The scene begins with with some mood music and a saucy sex scene in the back of a car, but ends up with a dead, lifeless body in the back of the car instead. Later at the scene, Lanie informs Castle and Beckett that the victim was choked by someone — presumably, a male. Ryan says the vehicle the body was found in belongs to the Mayor Weldon, aka the only reason Castle’s allowed in the precinct. Cut to Castle and Beckett at the local law offices. “We’re sorry one of our vehicles got messed up in this,” says the mayor. Luckily, Mr. Mayor has a nice alibi. Later, Gates asks Beckett what she found out at City Hall, and tells Beckett to watch herself since Castle has a bias. She tells her that she won't be the only one watching. Esposito finds out the car was stolen off the street, so the Mayor connection could just be pure coincidence. As for the vic? Laura Cambridge was a professor at Hudson University, but cancelled her phone and credit cards six months prior, not to mention cut off her colleagues.
Beckett and Castle check out Laura Cambridge’s apartment and discover the landlord saw a dark-haired man leaving the place during their murder window the night before. When they question the vic’s sister, she says three days before her murder she called her and told her she was in some kind of mess at work, but it was too dangerous to give details. When the duo go to check out Laura’s last place of employment, they discover the former professor left her tenured gig to become a sex phone operator at DAG Corporation, short for Dial-A-Goddess! The dispatcher at the line tells Beckett it’s her fault Laura’s dead, claiming that Laura came to her about a week before asking for a client’s personal info and the dispatcher gave it to her against policy. “She said it was a matter of life and death,” the dispatcher sobs. The client, Edgar, tells Beckett Laura came to him because she needed files from DAG as evidence.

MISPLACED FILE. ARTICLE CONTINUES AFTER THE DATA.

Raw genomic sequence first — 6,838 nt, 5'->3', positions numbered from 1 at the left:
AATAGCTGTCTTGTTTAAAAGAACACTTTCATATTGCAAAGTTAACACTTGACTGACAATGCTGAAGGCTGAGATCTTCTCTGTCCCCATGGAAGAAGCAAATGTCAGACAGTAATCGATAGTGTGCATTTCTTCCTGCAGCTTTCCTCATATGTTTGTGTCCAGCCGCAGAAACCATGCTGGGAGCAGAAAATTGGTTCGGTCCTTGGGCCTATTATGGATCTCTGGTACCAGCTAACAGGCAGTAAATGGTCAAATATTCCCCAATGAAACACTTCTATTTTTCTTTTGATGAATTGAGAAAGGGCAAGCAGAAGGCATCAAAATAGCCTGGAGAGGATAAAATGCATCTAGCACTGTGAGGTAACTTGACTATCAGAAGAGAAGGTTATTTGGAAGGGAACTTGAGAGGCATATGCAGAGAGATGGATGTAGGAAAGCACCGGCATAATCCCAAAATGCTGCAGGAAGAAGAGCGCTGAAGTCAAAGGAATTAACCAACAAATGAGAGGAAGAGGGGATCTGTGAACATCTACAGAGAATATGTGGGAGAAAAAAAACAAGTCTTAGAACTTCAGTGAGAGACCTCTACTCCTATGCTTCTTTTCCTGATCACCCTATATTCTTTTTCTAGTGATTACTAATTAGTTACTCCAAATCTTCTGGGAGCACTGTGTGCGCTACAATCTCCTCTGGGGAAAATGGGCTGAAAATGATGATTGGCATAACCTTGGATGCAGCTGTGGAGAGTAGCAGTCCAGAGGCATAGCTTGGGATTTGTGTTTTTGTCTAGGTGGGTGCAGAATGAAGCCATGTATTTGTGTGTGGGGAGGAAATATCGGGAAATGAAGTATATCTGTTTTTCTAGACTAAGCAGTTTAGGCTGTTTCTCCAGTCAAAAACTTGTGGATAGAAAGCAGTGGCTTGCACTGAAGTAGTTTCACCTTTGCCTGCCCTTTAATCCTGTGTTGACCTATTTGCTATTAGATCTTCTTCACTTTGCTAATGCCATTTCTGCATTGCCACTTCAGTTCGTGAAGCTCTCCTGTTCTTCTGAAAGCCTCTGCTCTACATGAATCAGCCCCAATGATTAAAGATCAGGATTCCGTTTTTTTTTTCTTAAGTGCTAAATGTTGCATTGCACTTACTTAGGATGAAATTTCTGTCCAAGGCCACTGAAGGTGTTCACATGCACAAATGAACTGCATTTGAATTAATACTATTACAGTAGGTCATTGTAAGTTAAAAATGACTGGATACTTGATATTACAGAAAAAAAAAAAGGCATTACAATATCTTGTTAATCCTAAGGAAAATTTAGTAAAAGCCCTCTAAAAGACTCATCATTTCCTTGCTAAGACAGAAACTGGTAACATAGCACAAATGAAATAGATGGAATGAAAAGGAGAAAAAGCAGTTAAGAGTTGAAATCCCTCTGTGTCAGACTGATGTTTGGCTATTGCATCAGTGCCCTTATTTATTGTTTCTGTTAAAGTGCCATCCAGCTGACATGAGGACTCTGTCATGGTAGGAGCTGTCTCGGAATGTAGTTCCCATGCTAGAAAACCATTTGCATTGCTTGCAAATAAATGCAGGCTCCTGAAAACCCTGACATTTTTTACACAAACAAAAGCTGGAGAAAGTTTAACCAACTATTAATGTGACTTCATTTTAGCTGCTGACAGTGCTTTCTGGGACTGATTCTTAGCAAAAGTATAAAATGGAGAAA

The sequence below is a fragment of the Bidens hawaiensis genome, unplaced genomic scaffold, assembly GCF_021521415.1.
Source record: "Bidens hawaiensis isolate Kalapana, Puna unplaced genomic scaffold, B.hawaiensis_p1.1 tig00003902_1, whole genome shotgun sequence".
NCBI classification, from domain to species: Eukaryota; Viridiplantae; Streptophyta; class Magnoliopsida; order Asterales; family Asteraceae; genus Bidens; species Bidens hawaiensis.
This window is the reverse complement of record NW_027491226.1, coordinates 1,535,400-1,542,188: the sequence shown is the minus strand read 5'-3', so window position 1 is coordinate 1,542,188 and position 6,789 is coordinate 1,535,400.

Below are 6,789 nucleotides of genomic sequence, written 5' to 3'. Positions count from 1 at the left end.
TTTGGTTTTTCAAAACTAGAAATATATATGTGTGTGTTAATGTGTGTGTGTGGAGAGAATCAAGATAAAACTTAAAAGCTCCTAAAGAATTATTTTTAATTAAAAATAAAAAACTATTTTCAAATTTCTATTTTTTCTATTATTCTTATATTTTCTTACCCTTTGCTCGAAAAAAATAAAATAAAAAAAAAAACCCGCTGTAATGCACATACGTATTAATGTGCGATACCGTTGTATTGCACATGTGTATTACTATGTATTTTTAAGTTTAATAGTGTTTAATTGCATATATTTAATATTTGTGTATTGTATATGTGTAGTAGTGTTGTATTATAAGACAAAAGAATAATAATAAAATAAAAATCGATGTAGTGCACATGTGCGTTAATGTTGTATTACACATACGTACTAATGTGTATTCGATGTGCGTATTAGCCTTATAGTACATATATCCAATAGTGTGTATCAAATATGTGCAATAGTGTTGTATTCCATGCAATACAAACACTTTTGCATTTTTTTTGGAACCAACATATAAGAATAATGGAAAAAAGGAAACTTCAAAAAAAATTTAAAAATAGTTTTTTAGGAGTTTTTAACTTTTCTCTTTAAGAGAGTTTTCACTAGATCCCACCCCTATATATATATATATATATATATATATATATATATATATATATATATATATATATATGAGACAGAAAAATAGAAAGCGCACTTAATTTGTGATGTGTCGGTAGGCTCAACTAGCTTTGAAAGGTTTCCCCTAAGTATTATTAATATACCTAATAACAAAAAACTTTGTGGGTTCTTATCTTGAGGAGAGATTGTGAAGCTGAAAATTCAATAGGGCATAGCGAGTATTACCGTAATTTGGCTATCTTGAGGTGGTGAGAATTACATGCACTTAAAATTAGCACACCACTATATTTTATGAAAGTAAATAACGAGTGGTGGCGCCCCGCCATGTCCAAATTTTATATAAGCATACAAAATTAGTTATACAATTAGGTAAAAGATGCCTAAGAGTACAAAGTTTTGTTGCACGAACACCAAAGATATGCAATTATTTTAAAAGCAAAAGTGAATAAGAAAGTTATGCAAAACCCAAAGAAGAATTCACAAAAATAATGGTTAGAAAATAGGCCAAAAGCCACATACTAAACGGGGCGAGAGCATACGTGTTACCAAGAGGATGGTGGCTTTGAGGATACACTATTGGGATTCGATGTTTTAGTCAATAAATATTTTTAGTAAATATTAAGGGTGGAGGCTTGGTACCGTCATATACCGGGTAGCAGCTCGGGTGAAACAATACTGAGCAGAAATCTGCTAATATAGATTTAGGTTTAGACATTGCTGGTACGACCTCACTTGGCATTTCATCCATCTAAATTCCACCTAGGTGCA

Allegedly, she overheard something that she shouldn’t have. When Castle and Beckett return to DAG to check on the files, the entire hard drive — which includes the last two months call recordings — is missing, and the “Chief Sexecutive Officer” tells them a dark-haired male came in there claiming a gas leak. Same guy that was at Laura’s apartment the night before! But what could be on those recordings? Then, out of nowhere, Castle receives a phone call from the same eerie old man who called him before about keeping Beckett safe. “It seems we need to talk,” he says. Is Johanna Beckett’s murder somehow linked to the death of the professor-turned-sex-phone-operator? Castle sure seems to think so. “Do you plan to tell Beckett?” Martha asks him. “Tell her what? Hey kid, I’ve been taking calls from a shadowy figure who wants to keep you off your mother’s murder case so they don’t kill you too?”